Smartphones May Be Eating Into The DSLR Camera's Market Share
One IDC analyst, Christopher Chute, told the WSJ that he’s found that some consumers are eschewing a high-quality camera such as a DSLR and instead spending their dollars on smartphones and tablets.
There’s no doubt that cameras on mobile devices have blasted sales of compact point-and-shoot cameras, but the idea that smartphones (and to a lesser extent, tablets) are killing sales of DSLRs seems odd; the only thing that smartphone cameras and DSLRs have in common is that they both capture images. They’re completely different tools for different occasions and use cases, and although smartphone cameras on higher-end handsets have progressed dramatically in quality over the past few years, they don’t hold a candle to what a DSLR can do in terms of image quality, manual options, and the options afforded by various types of lenses.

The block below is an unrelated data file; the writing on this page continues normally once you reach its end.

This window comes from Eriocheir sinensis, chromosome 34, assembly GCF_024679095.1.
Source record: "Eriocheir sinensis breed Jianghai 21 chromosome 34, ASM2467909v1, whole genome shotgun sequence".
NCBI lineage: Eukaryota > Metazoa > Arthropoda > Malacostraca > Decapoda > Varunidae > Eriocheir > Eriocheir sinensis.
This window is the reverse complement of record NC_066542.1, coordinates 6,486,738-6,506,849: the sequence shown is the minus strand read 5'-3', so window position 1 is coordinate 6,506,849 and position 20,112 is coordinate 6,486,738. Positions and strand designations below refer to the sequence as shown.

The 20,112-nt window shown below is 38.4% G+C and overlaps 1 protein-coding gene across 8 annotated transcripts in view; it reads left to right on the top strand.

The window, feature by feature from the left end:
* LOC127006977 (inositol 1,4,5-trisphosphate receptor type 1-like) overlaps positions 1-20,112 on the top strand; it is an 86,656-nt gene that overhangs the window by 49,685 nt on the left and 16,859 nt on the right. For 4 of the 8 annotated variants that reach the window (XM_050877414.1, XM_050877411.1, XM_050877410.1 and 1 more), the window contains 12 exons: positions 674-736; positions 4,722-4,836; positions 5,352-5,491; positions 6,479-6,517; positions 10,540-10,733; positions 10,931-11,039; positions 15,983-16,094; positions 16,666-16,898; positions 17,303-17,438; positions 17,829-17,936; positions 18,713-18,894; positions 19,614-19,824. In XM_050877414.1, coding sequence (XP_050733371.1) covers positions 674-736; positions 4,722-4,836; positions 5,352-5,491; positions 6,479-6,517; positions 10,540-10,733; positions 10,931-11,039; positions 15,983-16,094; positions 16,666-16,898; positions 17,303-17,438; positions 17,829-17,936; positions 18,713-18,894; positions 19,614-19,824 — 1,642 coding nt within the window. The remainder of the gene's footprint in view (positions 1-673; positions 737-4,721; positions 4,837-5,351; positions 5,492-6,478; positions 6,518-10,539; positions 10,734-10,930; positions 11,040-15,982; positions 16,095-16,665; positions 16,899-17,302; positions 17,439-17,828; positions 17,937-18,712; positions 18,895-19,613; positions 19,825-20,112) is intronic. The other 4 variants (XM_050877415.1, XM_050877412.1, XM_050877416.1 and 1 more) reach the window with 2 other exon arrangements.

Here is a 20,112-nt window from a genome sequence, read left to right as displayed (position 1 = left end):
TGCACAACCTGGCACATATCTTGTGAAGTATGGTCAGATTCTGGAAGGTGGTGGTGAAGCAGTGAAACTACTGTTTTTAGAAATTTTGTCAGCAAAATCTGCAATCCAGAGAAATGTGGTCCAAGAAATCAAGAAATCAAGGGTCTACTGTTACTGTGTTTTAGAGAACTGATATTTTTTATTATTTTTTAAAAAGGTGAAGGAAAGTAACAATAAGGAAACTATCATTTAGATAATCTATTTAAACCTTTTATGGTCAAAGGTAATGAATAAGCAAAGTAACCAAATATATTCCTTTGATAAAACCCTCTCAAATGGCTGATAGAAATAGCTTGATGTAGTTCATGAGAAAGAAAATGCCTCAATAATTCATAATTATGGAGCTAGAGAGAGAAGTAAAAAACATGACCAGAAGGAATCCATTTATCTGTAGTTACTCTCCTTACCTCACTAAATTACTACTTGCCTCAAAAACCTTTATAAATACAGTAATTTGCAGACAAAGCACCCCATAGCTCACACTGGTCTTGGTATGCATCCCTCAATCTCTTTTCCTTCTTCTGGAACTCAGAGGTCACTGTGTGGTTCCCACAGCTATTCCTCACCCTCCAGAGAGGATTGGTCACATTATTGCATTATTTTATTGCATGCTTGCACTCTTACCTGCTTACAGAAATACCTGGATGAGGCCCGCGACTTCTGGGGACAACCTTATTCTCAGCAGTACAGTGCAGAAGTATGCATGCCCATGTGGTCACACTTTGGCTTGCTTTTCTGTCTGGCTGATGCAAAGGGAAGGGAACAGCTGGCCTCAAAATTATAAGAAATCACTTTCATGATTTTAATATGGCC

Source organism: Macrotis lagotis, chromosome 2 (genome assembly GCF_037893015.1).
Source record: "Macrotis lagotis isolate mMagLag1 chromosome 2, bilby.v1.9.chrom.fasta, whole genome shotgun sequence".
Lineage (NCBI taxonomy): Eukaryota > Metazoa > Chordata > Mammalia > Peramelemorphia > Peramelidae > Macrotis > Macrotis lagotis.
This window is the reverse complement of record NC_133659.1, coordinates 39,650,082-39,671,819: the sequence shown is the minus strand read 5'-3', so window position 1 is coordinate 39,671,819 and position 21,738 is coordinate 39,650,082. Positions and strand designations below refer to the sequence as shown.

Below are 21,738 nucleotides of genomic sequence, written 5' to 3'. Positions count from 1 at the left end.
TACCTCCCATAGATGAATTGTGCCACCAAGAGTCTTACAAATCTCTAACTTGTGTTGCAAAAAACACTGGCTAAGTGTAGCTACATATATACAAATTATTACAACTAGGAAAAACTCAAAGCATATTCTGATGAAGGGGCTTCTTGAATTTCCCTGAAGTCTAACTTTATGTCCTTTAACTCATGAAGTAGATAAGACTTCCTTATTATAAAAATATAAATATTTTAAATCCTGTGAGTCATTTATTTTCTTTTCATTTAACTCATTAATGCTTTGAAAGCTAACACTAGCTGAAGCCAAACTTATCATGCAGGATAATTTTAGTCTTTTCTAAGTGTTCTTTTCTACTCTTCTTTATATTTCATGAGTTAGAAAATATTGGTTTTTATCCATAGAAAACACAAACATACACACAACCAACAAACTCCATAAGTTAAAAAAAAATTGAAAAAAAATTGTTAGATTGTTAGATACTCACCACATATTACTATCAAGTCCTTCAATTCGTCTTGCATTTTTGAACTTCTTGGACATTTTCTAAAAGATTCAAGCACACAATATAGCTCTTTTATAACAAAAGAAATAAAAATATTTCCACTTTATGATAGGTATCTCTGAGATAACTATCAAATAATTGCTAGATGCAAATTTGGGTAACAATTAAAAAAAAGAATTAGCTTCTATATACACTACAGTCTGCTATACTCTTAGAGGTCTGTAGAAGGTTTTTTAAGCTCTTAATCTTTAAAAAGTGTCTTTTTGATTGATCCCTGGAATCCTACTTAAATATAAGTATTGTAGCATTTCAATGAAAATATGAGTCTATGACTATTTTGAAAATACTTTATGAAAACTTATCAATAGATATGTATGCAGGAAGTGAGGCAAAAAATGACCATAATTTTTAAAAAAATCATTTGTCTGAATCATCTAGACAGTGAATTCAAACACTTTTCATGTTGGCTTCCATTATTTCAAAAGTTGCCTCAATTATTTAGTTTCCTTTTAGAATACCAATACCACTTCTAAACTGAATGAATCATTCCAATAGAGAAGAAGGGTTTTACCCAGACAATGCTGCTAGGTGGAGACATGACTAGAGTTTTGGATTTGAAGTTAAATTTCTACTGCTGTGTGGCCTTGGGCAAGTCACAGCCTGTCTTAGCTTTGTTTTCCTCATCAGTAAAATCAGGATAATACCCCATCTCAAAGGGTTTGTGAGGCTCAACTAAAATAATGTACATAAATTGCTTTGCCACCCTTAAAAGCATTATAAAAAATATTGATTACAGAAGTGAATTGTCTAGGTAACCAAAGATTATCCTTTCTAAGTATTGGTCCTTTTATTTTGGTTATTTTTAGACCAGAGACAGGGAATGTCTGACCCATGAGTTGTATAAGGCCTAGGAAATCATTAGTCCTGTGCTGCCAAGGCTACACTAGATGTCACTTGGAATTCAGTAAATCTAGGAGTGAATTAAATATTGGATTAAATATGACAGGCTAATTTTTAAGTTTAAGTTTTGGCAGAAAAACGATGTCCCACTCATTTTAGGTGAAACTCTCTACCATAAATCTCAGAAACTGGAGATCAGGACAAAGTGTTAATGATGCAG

Perhaps it’s the fact that for snapshots, smartphone cameras are so convenient, or the fact that you can fiddle with your images on-device using any number of photo editing apps, or just the delightfully convenient ability to upload everything you shoot with your phone directly to photo sharing sites such as Instagram.
Credit: Bloomberg News
Canon spokesman Takafumi Hongo put it artfully: "Taking photos with smartphones and editing them with apps is like cooking with cheap ingredients and a lot of artificial flavoring. Using interchangeable cameras is like slow food cooked with natural, genuine ingredients.''
I’d agree with Hongo completely, but he’s overlooking something important: A lot of people are perfectly happy with cheap food, even though the alternative offers better flavor and greater health benefits. The same mindset appears to apply to cameras.
We’re curious: Have any of you held off on buying a DSLR because your smartphone camera suffices for your photography needs?